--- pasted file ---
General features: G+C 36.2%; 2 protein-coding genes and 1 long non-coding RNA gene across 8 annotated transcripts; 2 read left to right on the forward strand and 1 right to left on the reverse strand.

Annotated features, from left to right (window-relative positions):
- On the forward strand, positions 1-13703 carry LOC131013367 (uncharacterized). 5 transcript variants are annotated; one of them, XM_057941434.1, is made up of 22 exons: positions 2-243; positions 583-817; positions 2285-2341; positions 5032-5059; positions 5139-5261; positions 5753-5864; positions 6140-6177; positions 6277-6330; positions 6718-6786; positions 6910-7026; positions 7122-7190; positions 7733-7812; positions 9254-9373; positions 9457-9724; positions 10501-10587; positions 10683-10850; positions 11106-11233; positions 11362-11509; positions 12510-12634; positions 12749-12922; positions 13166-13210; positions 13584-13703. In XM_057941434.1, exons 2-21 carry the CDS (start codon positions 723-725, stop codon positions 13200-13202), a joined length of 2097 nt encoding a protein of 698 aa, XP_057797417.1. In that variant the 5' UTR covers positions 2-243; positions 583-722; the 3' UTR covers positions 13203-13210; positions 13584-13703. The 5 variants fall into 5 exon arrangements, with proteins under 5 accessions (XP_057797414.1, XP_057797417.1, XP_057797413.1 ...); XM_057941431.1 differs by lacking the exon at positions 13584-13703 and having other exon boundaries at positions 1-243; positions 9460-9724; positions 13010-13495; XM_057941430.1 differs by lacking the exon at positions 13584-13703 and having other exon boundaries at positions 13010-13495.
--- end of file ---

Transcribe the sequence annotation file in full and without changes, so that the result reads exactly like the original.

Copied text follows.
General features: G+C 36.2%; 2 protein-coding genes and 1 long non-coding RNA gene across 8 annotated transcripts; 2 read left to right on the forward strand and 1 right to left on the reverse strand.

Annotated features, from left to right (window-relative positions):
- On the forward strand, positions 1-13703 carry LOC131013367 (uncharacterized). 5 transcript variants are annotated; one of them, XM_057941434.1, is made up of 22 exons: positions 2-243; positions 583-817; positions 2285-2341; positions 5032-5059; positions 5139-5261; positions 5753-5864; positions 6140-6177; positions 6277-6330; positions 6718-6786; positions 6910-7026; positions 7122-7190; positions 7733-7812; positions 9254-9373; positions 9457-9724; positions 10501-10587; positions 10683-10850; positions 11106-11233; positions 11362-11509; positions 12510-12634; positions 12749-12922; positions 13166-13210; positions 13584-13703. In XM_057941434.1, exons 2-21 carry the CDS (start codon positions 723-725, stop codon positions 13200-13202), a joined length of 2097 nt encoding a protein of 698 aa, XP_057797417.1. In that variant the 5' UTR covers positions 2-243; positions 583-722; the 3' UTR covers positions 13203-13210; positions 13584-13703. The 5 variants fall into 5 exon arrangements, with proteins under 5 accessions (XP_057797414.1, XP_057797417.1, XP_057797413.1 ...); XM_057941431.1 differs by lacking the exon at positions 13584-13703 and having other exon boundaries at positions 1-243; positions 9460-9724; positions 13010-13495; XM_057941430.1 differs by lacking the exon at positions 13584-13703 and having other exon boundaries at positions 13010-13495.